photo K.C. Alfred / San Diego Union-Tribune
Tom Lochtefeld is poised on the edge of a monster wave — one he’s been building since 1980.
You see, his company manufactures wave machines: Flowrider for mortal sorts, and Bruticus Maximus, which shoots 125,000 gallons a minute up a 10-foot wall, resulting in a 30-mph wave that inspires respect from surfing pros. He’s built Wave House, a surfing theme park at San Diego’s Mission Beach, where Bruticus and Flowrider pull in crowds who watch both surfers and sunset while wriggling their feet in the sand.
By any measure, Lochtefeld is a success. He’s been the leaseholder for the mammoth Mission Beach indoor swimming pool known as the Plunge since 1992, recently completing major renovations on the historic space. On top of that, he’s built a great hometown business that has MTV, game developers and music video producers begging to be part of his action. And investors are catching a ride on this wave: Bruticus rocks at the Wave House in Durban, South Africa, and a second franchise opens on the Isle of Jersey, a British resort, in 2007. Other Wave Houses are in development for Las Vegas, Phoenix, Honolulu, Sydney and Singapore.
Lochtefeld agrees that he’s living the dream, but he has his own yardstick for success. At the Mission Beach Wave House’s open-air bar, he’s dressed in T-shirt, cargo pants and flip-flops, looking more lifelong surfer than international developer.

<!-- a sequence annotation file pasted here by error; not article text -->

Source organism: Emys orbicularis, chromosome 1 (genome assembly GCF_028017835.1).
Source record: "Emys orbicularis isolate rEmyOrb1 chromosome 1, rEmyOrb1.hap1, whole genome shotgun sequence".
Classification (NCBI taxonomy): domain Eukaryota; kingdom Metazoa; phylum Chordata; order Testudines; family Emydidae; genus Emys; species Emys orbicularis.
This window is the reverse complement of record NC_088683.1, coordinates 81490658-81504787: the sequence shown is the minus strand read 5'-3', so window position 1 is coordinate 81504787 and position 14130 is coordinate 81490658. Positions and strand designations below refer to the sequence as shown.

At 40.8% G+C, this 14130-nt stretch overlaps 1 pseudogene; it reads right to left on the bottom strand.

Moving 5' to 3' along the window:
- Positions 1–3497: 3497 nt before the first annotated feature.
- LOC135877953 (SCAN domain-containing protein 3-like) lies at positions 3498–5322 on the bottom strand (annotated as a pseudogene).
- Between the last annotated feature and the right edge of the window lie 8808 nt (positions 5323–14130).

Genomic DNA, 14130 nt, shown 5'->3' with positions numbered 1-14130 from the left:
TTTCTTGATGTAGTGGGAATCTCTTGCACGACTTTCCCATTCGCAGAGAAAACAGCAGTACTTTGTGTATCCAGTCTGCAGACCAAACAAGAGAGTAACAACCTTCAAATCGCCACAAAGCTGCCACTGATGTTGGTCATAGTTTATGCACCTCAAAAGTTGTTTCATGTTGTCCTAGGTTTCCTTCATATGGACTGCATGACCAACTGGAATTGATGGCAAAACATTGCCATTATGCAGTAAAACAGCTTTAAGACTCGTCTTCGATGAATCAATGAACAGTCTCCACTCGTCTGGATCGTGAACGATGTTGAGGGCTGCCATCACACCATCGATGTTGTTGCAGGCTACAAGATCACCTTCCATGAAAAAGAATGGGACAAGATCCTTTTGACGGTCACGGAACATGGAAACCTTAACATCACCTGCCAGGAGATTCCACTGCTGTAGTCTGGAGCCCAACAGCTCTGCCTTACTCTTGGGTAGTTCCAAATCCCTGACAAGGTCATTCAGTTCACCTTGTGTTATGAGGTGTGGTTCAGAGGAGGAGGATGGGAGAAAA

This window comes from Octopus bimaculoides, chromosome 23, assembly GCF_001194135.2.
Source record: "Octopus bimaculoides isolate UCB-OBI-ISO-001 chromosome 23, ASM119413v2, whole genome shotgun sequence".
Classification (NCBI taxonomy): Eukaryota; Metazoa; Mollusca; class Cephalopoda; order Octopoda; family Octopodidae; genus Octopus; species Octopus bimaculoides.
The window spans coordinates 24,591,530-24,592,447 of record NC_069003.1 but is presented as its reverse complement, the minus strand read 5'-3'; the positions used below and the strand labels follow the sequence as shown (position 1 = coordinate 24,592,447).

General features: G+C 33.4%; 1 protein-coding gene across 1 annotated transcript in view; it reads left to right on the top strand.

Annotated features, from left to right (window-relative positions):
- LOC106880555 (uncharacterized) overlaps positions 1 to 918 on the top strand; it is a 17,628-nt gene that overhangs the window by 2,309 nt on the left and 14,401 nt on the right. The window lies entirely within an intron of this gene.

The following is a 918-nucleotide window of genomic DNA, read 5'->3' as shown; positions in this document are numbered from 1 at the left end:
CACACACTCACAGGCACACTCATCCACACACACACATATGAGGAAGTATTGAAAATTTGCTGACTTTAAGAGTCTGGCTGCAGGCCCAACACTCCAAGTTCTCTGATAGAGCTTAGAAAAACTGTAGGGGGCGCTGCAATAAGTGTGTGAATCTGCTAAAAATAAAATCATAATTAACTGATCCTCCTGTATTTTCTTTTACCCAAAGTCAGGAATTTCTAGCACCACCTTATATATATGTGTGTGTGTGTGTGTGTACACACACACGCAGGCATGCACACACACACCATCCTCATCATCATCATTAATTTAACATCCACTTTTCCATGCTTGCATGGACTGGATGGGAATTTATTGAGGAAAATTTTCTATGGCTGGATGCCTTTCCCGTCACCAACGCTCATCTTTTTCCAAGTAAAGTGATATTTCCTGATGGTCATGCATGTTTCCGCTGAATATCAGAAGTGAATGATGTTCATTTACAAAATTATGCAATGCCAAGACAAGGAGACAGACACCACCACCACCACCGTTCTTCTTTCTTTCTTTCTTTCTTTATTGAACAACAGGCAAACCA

Growing up in La Jolla, surfing every day, he can’t remember a time when he didn’t have an intense emotional connection with the ocean. “I’ve always followed my passion. I wanted to find work that would keep me close to the ocean. I went surfing this morning. Every day I get up and say, ’What’s next?’ I come to work charged.”
Now, that’s success.
So, how did Tom Lochtefeld make his way out of the ocean and up the hill to earn his J.D. from USD in 1977? And why law school? “It was like riding switchfoot [surfing with your non-dominant foot forward]. I thought law school would help me learn to write better. You learn a lot when you force yourself to do things you think you can’t do.”
That sort of work ethic has aided his two-decade quest to build a machine that creates waves “the best surfers in the world would want to ride.” A logical planner, Lochtefeld bought a minority interest in the Raging Waters water park so he could learn the business model. After he sold his interest in 1989, he spent a year — and most of his capital — with local hydraulics engineers, figuring out how to push 30,000 gallons of water per minute up an inclined ramp. The result was Flowrider.
He now sells 20 Flowriders every year, and profits are surging. With Wave House up and running, he’s working on a “surf ranch” where the water will cover several acres, and surfers will paddle into waves on full-size boards.
Though it’s still a sand castle in the sky, making that ranch a reality is Lochtefeld’s current passion. And judging by his past, he’s likely to ride that creative surge all the way in to shore.